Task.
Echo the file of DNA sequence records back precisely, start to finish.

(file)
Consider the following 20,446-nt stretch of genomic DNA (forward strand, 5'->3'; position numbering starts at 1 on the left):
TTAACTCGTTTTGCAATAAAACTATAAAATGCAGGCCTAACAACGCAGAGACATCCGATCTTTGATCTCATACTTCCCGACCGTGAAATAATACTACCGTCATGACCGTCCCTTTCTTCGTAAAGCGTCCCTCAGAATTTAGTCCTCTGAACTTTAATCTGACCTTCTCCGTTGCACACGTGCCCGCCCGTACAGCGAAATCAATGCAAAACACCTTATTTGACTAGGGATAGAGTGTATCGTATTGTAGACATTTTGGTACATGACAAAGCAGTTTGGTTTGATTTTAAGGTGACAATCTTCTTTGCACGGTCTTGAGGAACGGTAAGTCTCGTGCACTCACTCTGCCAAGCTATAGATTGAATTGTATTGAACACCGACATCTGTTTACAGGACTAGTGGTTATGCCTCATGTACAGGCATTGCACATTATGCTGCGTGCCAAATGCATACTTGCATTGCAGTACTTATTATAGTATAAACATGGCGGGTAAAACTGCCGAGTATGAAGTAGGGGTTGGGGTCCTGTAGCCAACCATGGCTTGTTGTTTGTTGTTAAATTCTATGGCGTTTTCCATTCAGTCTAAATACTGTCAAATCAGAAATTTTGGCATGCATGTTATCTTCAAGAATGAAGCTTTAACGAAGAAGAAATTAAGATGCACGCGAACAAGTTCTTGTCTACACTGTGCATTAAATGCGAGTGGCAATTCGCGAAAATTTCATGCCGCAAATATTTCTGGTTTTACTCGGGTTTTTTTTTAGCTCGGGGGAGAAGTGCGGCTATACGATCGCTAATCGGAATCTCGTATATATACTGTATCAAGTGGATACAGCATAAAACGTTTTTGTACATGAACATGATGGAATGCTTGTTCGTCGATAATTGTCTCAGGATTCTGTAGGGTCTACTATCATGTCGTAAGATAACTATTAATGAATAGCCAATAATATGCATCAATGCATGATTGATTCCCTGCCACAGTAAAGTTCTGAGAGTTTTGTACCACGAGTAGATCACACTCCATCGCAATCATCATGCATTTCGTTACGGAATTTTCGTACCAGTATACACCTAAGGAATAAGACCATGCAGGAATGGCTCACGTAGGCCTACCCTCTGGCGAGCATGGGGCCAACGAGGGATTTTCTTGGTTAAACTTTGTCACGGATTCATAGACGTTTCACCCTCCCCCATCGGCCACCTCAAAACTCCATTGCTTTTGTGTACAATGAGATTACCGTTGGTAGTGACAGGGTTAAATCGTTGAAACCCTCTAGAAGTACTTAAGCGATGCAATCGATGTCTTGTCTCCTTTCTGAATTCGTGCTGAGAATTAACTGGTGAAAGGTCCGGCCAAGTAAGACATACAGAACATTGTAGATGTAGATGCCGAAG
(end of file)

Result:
Consider the following 20,446-nt stretch of genomic DNA (forward strand, 5'->3'; position numbering starts at 1 on the left):
TTAACTCGTTTTGCAATAAAACTATAAAATGCAGGCCTAACAACGCAGAGACATCCGATCTTTGATCTCATACTTCCCGACCGTGAAATAATACTACCGTCATGACCGTCCCTTTCTTCGTAAAGCGTCCCTCAGAATTTAGTCCTCTGAACTTTAATCTGACCTTCTCCGTTGCACACGTGCCCGCCCGTACAGCGAAATCAATGCAAAACACCTTATTTGACTAGGGATAGAGTGTATCGTATTGTAGACATTTTGGTACATGACAAAGCAGTTTGGTTTGATTTTAAGGTGACAATCTTCTTTGCACGGTCTTGAGGAACGGTAAGTCTCGTGCACTCACTCTGCCAAGCTATAGATTGAATTGTATTGAACACCGACATCTGTTTACAGGACTAGTGGTTATGCCTCATGTACAGGCATTGCACATTATGCTGCGTGCCAAATGCATACTTGCATTGCAGTACTTATTATAGTATAAACATGGCGGGTAAAACTGCCGAGTATGAAGTAGGGGTTGGGGTCCTGTAGCCAACCATGGCTTGTTGTTTGTTGTTAAATTCTATGGCGTTTTCCATTCAGTCTAAATACTGTCAAATCAGAAATTTTGGCATGCATGTTATCTTCAAGAATGAAGCTTTAACGAAGAAGAAATTAAGATGCACGCGAACAAGTTCTTGTCTACACTGTGCATTAAATGCGAGTGGCAATTCGCGAAAATTTCATGCCGCAAATATTTCTGGTTTTACTCGGGTTTTTTTTTAGCTCGGGGGAGAAGTGCGGCTATACGATCGCTAATCGGAATCTCGTATATATACTGTATCAAGTGGATACAGCATAAAACGTTTTTGTACATGAACATGATGGAATGCTTGTTCGTCGATAATTGTCTCAGGATTCTGTAGGGTCTACTATCATGTCGTAAGATAACTATTAATGAATAGCCAATAATATGCATCAATGCATGATTGATTCCCTGCCACAGTAAAGTTCTGAGAGTTTTGTACCACGAGTAGATCACACTCCATCGCAATCATCATGCATTTCGTTACGGAATTTTCGTACCAGTATACACCTAAGGAATAAGACCATGCAGGAATGGCTCACGTAGGCCTACCCTCTGGCGAGCATGGGGCCAACGAGGGATTTTCTTGGTTAAACTTTGTCACGGATTCATAGACGTTTCACCCTCCCCCATCGGCCACCTCAAAACTCCATTGCTTTTGTGTACAATGAGATTACCGTTGGTAGTGACAGGGTTAAATCGTTGAAACCCTCTAGAAGTACTTAAGCGATGCAATCGATGTCTTGTCTCCTTTCTGAATTCGTGCTGAGAATTAACTGGTGAAAGGTCCGGCCAAGTAAGACATACAGAACATTGTAGATGTAGATGCCGAAG